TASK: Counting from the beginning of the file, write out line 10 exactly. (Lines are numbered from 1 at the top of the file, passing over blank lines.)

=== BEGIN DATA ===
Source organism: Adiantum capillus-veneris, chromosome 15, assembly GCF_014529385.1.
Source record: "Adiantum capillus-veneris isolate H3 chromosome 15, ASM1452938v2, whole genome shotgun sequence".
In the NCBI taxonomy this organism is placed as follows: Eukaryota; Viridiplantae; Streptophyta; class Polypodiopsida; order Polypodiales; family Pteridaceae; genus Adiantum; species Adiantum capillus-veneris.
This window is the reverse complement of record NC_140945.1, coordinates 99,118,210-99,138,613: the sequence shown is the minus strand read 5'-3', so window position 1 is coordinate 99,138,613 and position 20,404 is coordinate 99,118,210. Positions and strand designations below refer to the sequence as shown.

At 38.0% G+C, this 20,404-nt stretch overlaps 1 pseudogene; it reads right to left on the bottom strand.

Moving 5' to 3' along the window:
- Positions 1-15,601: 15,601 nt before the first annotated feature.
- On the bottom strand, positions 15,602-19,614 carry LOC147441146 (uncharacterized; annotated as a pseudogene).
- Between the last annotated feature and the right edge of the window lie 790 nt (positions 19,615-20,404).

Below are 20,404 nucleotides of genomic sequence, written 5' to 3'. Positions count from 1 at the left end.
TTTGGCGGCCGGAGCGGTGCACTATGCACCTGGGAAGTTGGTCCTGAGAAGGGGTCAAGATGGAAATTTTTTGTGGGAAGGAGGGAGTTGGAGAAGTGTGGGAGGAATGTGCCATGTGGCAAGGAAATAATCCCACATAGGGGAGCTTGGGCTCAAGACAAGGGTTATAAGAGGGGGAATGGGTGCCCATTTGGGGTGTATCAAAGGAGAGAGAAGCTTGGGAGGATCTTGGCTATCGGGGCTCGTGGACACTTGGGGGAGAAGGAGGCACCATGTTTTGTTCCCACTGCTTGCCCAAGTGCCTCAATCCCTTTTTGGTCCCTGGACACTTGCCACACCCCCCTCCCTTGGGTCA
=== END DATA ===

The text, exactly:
Below are 20,404 nucleotides of genomic sequence, written 5' to 3'. Positions count from 1 at the left end.